Natural Disaster Data Visualization

A screenshot of our interactive data visualization


An interactive data visualization, built in Tableau, which encourages users to explore natural disaster statistics alongside other country data throughout the world.

My Role

I was a researcher and writer, working with 3 other students to find and visualize our data and write a report on our process.

Why interactive visualizations?

The human brain is built to analyze images rather than text. Visualizations can help us see relationships in data. Natural disasters, in particular, are notoriously difficult for researchers to address because there are so many variable forces, such as the severity of a disaster, the type of disaster, and the infrastructure of the locale in which it hits. We felt that for a topic with so much raw data, visualizations would be highly effective in helping users discover relationships in the data.

Our Data

We had nearly 100,000 unique data points from The International Disaster Database, The World Bank, and The Humanitarian Data Exchange.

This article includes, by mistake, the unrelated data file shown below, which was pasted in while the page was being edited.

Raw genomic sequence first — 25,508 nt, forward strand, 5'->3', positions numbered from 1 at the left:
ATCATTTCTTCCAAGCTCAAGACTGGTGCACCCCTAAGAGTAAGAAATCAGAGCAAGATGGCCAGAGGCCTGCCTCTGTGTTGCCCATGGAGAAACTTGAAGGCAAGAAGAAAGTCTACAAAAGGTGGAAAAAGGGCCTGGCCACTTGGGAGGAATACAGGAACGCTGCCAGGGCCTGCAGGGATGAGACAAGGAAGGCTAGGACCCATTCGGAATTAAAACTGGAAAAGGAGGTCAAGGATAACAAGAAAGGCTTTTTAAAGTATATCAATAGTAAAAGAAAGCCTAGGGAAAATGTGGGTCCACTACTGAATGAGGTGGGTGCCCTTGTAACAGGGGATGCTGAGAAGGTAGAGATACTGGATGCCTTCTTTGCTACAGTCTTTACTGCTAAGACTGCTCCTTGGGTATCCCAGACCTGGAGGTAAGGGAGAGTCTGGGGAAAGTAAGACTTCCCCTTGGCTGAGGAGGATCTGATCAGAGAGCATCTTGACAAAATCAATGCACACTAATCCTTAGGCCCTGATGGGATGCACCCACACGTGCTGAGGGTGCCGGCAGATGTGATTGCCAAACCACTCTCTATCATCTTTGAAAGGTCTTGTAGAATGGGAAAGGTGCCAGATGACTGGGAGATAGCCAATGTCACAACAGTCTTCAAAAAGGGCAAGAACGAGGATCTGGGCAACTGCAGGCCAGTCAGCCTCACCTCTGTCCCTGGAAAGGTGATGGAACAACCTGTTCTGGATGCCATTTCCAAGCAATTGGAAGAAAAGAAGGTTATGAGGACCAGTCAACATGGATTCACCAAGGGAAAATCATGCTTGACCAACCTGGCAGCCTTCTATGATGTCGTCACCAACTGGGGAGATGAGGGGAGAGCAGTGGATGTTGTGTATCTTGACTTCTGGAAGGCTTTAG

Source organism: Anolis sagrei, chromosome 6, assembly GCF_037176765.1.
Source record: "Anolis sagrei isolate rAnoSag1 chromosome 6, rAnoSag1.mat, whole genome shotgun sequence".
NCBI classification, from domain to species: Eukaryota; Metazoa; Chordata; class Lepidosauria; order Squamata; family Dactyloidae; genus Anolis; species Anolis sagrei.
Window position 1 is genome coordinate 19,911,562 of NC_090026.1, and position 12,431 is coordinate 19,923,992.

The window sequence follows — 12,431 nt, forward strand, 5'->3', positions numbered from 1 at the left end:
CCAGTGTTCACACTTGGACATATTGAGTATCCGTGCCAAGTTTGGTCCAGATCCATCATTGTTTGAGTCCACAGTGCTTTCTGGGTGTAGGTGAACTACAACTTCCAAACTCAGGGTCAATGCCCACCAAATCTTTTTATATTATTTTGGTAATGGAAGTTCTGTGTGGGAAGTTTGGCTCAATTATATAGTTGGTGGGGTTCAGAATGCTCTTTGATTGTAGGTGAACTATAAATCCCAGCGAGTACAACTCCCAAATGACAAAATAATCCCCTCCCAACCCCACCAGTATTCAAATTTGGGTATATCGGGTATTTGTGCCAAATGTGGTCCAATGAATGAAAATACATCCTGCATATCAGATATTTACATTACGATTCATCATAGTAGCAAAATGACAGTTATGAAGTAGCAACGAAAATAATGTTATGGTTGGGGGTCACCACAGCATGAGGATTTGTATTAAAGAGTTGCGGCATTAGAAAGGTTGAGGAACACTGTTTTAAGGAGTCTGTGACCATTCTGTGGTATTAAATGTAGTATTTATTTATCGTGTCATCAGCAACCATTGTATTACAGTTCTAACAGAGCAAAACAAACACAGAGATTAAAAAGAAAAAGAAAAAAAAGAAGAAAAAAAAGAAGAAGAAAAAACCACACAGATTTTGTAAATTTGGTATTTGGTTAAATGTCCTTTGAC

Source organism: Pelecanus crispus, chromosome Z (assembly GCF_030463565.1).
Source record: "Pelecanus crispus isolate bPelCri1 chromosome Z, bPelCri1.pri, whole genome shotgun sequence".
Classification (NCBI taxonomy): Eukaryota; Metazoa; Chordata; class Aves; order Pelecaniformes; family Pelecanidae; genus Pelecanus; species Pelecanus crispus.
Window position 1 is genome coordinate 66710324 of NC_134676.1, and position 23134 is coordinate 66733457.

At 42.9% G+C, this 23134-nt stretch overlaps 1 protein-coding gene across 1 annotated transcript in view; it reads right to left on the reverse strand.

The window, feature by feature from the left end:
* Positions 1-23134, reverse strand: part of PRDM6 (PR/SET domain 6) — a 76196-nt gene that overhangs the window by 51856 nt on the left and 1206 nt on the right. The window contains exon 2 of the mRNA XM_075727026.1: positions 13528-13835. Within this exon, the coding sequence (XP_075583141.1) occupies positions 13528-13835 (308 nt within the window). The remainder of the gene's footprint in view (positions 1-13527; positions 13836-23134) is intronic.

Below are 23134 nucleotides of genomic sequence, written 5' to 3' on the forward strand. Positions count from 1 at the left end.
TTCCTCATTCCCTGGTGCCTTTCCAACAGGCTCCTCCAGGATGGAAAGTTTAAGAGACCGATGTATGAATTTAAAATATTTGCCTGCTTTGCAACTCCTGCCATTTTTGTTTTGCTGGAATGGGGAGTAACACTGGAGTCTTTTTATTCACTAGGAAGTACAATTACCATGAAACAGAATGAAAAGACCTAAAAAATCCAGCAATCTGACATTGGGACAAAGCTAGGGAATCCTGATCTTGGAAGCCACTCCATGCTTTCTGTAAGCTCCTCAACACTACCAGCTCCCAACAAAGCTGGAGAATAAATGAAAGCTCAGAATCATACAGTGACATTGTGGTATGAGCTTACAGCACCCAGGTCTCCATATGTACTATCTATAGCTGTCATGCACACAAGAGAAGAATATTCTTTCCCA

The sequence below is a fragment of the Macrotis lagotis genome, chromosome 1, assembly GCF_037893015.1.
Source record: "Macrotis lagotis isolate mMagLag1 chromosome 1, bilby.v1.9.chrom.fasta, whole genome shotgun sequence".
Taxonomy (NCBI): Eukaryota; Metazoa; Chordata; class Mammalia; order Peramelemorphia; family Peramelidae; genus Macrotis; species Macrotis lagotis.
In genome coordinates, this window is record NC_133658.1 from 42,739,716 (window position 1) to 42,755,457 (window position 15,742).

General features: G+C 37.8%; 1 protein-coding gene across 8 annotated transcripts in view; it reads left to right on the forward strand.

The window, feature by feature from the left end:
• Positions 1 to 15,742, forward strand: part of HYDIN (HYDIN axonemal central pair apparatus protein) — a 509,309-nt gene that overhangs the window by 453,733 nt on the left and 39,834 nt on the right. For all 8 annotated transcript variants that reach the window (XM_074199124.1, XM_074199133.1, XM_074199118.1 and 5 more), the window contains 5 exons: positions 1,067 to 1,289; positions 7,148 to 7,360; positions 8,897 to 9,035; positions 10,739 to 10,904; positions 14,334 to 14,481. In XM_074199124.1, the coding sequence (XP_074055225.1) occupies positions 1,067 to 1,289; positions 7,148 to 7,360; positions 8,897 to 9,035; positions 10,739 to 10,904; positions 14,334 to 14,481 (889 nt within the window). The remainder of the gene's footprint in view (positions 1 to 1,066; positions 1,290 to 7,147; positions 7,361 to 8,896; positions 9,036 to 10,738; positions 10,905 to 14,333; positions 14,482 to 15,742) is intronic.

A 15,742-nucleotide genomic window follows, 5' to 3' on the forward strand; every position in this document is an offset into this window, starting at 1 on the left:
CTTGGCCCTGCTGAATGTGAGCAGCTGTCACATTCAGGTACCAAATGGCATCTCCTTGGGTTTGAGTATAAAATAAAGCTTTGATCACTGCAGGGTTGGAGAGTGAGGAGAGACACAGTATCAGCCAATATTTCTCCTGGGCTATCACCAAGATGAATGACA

Our Methods

Tableau! Sketches! User testing! Iterations! More details soon. Check the final report below if this section is still unfinished. (Sorry!)

Future Work

We would have liked to expand upon this work by allowing users to zoom in on cities or counties. Unfortunately, we ran into problems implementing this feature both on the data and on the functional side. On the data side, we found that with the exception of a few recent events, data at the local level is often missing following a natural disaster.

On the functional level, Tableau does not support this kind of fine-tuning to their map view by default. We would have had to manually input coordinates for every supported region, which would be a burden in terms of labor and application performance. We hope Tableau opens up this functionality in the future, however, as it could greatly enhance geographic analysis in mapped visualizations of this kind.